Sunday, August 08, 2004
Hawaiian Music Beyond Waikiki
by Wayne Robins
Yesterday I started down the road of random musical discoveries
from the communal library where I work. Here's a perfect example:
"Hawaiian Tangos, Hulas & Blues" by Ken Emerson and friends. (Not the same Ken Emerson who wrote the fine book about Stephen Foster, by the way). Emerson plays "acoustic slack & steel" guitar, it says on the jewel box. Both the album title and the primary instrument caught my eye: This isn't Waikiki tourist ukulele music, for sure.
The inside booklet gives quite thorough explanations of the origins and developments of the songs Emerson, who lives on the island of Kaua'i, chooses to play. "Sitting On Top of the World," the Carter Family standard that has been adapted by everyone from Cream to Jerry Garcia, for example. This is a bouncy blues recorded in England by Emerson and his "London music partner," the mysteriously named Papa George. But the vibe is still Marin County mojo: The dots to Garcia's style of interpretation connect, and much of the record was cut in the Marin town of San Rafael.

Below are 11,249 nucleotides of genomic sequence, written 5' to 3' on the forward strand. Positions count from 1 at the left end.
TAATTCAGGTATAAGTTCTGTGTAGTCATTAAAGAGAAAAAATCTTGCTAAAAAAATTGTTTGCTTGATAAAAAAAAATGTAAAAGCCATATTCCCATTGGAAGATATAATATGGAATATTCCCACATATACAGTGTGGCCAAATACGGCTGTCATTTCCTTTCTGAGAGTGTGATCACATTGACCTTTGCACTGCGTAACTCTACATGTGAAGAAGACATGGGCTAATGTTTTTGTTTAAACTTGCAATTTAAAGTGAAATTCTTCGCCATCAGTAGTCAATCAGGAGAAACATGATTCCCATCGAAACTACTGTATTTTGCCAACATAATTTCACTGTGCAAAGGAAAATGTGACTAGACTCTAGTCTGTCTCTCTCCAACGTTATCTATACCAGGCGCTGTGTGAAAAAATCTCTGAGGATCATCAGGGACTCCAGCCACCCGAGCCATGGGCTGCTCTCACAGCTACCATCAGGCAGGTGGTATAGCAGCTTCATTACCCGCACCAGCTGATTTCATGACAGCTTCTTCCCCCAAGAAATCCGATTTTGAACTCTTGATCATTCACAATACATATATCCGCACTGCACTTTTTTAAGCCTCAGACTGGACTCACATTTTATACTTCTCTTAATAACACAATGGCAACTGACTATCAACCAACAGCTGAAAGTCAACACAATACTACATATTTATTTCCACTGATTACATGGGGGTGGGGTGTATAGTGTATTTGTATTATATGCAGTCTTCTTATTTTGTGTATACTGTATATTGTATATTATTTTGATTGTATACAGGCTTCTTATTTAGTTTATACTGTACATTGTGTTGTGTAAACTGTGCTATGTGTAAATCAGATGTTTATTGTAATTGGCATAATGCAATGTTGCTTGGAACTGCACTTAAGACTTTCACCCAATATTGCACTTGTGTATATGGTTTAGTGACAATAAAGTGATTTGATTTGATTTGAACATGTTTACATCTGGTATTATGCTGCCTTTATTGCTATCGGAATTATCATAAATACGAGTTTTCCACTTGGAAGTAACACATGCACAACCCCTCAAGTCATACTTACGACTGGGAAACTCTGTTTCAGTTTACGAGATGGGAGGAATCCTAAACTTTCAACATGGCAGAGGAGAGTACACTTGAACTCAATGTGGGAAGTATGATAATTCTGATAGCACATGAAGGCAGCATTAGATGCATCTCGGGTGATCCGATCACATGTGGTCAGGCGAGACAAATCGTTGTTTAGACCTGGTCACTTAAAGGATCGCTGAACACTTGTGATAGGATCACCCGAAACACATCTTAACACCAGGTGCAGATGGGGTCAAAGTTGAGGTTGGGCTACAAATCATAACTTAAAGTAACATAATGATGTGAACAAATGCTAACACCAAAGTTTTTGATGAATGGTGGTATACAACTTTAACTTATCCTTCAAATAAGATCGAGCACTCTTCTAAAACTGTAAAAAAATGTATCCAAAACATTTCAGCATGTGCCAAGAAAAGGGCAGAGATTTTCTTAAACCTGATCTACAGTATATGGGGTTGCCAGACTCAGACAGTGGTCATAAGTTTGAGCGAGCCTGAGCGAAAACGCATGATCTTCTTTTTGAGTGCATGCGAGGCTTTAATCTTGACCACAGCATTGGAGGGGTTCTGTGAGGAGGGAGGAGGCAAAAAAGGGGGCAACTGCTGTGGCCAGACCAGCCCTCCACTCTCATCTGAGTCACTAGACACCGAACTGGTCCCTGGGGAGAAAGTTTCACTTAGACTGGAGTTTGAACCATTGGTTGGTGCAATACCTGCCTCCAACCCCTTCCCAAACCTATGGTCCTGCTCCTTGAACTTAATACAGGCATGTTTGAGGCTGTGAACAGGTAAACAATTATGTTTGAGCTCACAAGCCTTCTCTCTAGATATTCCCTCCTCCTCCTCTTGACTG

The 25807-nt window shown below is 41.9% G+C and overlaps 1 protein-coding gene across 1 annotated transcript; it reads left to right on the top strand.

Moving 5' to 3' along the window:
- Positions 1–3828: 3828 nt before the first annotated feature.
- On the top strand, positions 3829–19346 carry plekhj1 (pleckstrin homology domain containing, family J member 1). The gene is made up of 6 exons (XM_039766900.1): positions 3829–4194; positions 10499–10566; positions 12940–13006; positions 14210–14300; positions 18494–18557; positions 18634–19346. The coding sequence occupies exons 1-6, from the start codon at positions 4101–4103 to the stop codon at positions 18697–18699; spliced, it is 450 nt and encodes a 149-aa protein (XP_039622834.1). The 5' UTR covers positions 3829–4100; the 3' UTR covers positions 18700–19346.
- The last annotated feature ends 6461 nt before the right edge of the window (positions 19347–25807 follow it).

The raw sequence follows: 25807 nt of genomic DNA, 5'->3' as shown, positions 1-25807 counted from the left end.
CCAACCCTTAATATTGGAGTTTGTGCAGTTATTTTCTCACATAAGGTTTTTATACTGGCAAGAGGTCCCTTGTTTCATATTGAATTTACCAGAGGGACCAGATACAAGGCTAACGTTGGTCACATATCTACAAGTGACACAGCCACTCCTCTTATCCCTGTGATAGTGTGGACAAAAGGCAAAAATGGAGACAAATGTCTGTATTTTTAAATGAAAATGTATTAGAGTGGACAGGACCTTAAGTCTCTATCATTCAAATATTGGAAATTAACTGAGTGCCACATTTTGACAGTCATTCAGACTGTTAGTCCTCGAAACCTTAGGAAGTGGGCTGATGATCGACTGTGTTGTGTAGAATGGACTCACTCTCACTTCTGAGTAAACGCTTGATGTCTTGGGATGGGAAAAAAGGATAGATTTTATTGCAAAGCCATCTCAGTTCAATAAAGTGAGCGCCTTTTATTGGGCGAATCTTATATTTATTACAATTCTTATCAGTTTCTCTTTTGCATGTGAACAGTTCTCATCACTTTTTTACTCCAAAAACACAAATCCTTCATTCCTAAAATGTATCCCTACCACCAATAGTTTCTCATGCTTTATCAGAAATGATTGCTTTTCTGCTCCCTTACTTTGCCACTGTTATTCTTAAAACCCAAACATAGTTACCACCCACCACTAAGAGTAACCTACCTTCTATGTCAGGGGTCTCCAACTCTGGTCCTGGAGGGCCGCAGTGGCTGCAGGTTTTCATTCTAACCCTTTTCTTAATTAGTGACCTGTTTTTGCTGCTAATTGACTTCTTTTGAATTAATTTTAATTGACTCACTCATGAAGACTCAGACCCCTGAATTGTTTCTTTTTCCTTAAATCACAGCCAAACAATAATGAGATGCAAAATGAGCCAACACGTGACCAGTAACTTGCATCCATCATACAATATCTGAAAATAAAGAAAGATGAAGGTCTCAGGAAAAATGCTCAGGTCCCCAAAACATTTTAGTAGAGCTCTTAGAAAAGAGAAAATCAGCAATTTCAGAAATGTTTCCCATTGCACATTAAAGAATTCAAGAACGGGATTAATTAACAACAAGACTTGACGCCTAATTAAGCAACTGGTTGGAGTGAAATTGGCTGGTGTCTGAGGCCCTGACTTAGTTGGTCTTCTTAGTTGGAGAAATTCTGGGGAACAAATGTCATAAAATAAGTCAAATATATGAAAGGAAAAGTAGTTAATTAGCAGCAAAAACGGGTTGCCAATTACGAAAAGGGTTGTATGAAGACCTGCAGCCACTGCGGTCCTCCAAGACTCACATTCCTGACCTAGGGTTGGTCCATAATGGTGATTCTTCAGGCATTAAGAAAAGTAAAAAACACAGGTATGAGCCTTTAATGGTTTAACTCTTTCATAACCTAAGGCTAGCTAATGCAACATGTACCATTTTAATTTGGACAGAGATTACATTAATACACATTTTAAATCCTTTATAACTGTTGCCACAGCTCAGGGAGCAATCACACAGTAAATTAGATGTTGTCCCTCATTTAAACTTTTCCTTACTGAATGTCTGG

Another tune, "Natural Fact" is a ska tune from the repertory of a Hawaiian ska band. Jamaican music is so deeply entrenched in these Pacific islands that the local style of reggae is known as "Jawaiian."
Varied, versatile, laid-back and hip, I like Emerson's record more with each playing: If I had to make a single comparison, I'd say he's got the touch and curiosity of Ry Cooder. The label is Cord International, which does a fine job of preserving and exposing vintage indigenous Hawaiian music.
(c) 2004 Wayne Robins. All rights reserved. E-mail for info, or to say hello.